Interview & Video: Kazadi - Lucid
Easy Streeter, Randy just dropped an amazing new EP, "Lucid." Moving from South Dakota to Seattle is not a traditional rap story, but neither is Kazadi. He may be fairly new to town, but Lucid is more than enough to properly introduce himself. The 8-track EP is soulful, artistic and highly personal. The beats and overall theme of the project may jump out first, but lyrically, Lucid has the steadiness of old school hip hop, with traces of very modern influences. There is as much room for John Lennon and Radiohead name drops and guitar solos as there is for stories about the struggles of the modern day world we live in. There is something genuinely refreshing about this project. Read the interview with Kazadi about growing up around the world, his influences and how Lucid came to life. Watch the video for Lucid below. You may recognize Kazadi as Randy at Easy Street!
Ian Bremner: You have some older material, but is this your first “official” release?
Kazadi: Yes and no. I did a project by myself about 2 years ago, but this is the first one I spent a lot of time on.
I: You’re new to Seattle, what brought you to town
K: My wife and I wanted something different and I really wanted to do music so I knew Seattle had a great music scene.
I: What about the beats? Are they all you or do you work with people?
K: I do all the beats and I work with Nate Norton who has played guitar on a few tracks and helped produce some of the tracks. Thad Wenatchee is the guy who recorded me, Nate did his thing and Sean Dwyer is the one who mastered the entire project.
I: What about the video, where did you film that at?
K: The video was filmed in Portland. It was filmed by a guy named Tim Slew who I met through Myke Boganfrom Portland as well.
I: Was the concept for the video your idea or did you just go down there and start shooting one day?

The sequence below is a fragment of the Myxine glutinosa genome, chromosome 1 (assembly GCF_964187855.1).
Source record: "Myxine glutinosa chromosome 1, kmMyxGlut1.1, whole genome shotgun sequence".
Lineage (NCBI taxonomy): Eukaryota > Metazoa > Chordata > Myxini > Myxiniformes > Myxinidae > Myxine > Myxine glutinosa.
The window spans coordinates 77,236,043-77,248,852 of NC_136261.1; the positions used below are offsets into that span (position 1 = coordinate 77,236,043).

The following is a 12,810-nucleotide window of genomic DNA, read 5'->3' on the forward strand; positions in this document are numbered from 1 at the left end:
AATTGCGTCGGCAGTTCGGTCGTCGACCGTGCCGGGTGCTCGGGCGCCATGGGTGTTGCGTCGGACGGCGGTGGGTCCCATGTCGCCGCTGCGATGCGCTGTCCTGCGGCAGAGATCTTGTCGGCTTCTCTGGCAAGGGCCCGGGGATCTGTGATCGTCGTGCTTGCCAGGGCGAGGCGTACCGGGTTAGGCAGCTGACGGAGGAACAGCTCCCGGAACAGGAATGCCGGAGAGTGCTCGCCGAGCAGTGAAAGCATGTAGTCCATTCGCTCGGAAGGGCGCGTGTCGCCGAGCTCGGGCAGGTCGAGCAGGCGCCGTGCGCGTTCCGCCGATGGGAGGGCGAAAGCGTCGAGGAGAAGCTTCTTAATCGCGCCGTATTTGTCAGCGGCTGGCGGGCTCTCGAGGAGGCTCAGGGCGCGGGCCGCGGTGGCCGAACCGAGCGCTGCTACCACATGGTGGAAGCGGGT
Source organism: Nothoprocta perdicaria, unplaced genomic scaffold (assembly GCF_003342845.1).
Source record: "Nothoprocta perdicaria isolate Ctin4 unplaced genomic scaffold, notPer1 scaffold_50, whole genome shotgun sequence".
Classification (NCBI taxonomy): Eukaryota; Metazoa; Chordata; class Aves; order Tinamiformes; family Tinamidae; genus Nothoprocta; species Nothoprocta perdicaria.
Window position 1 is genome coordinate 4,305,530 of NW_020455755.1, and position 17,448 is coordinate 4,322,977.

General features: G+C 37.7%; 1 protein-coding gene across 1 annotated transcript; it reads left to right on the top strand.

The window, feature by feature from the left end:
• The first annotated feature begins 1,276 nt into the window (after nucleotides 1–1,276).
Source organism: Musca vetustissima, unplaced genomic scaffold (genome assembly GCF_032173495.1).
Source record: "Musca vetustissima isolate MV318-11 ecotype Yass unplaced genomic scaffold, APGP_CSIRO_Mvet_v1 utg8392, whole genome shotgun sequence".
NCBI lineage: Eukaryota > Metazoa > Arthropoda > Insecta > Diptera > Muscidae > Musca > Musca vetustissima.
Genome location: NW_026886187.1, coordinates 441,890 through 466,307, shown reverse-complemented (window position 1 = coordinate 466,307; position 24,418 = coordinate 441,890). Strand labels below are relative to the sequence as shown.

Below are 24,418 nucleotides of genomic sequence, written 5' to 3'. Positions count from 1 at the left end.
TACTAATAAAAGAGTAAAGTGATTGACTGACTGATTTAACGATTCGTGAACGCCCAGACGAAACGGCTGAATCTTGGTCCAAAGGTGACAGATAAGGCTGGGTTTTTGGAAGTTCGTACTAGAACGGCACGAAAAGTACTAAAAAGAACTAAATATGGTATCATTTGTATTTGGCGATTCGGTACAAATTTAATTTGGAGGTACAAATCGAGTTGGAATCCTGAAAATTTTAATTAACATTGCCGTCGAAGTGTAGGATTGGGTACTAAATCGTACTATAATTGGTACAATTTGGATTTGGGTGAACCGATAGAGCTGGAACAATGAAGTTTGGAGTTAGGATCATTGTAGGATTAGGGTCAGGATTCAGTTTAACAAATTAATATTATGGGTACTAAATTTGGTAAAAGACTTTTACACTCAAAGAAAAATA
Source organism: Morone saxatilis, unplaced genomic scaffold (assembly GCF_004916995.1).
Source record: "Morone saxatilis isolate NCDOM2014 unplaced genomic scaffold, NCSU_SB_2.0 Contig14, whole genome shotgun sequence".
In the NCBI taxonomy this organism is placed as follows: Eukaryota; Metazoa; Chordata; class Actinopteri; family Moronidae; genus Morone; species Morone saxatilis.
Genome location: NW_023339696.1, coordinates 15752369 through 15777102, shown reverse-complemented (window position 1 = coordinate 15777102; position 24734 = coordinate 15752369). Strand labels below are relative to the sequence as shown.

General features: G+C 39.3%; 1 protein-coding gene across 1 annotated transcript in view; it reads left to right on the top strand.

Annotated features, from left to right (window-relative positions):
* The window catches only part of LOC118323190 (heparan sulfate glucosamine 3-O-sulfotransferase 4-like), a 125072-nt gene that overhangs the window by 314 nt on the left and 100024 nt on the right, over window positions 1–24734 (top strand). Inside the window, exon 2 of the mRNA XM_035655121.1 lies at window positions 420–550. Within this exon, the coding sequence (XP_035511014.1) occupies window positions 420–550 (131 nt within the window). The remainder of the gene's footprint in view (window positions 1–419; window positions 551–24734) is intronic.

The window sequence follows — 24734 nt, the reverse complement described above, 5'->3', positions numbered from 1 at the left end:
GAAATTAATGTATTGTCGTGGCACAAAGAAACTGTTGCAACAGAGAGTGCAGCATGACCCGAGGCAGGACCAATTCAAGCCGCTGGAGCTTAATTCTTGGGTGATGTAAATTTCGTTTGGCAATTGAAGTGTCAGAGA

K: He’s really good at visuals and I basically told him I wanted something trippy but simple and have it be an alternate reality type-thing. Tim kind of has his own way of doing it and it turned out pretty good and I am really happy with it.
I: I hate when people compare any musicians but especially rappers, like “he sounds like MF Doom and Mos Def and ASAP” or whoever, so I’ll just ask who are your favorite MCS right now or growing up?
K: It different for me because I’m influence by producers and MCs. So I really like Flying Lotus and Madlib, I really love their production, J Dilla of course, Kanye Westproduction, even The Neptunes. Then rapper wise, I really like Andre 3000, he’s one of the dopest MCs for me. MF Doom, Nas… who else? Kendrick Lamar… for me anyone who is honest in their music and tells a story. It doesn’t even have to be a story, just authentic.
I: The entire Lucid EP is very personal and honest. Was that the goal for this specific project or is that just your general style?
K: I wanted this project to be a little bit more personal, even though it’s hard to do. Putting yourself out there a lot more, but at least it’s coming from a real place. I can’t really define my style, it’s just about experiences and going through tough times but that doesn’t mean I always feel this way either. At times I get down on myself, but that can be inspiring some times.
I: How long you been doing this? Did you grow up wanting to rap or did something just hit you one day?
K: I don’t know dude, I’ve always been involved in music and I’ve always loved music and played different instruments in high school. I played bass in orchestra, I was in choir. In high school, my buddy started recording music on garage band and I really dug that. Then when I was in college, I linked with this guy Myke Bogan from Portland and started making some hip hop based stuff and that’s what sparked it.
I: You grew up in South Dakota?
K: For the most part I grew up in South Dakota. I was born in the Congo and moved to different places around the world. I talk about that in my music too. But yeah, moved out to SD because my parents wanted us to have a better life. From the Congo we moved to France. Lived in Germany for a little bit and Belgium but that was all when I was a little kid. When I moved to the US I was like 8 years old. But even within South Dakota, I moved around a lot.
I: They support your music?
K: [Audible laugh] When I first wanted to do music in college, my parents thought it was a waste of time and didn’t support it. I have African parents so they very strict on what you should do. Which is weird, but it’s just a cultural difference. I’ve always wanted to do music so now that I’m doing it, they supporting me. At the same time, my mom saw the video and was like, “yeah I saw it, it’s a good video, but I just don’t know why you have to be cussing” and stuff like that, but that’s just mom being a mom.
Read the full interview and listen to Lucid in full at oldrookie.com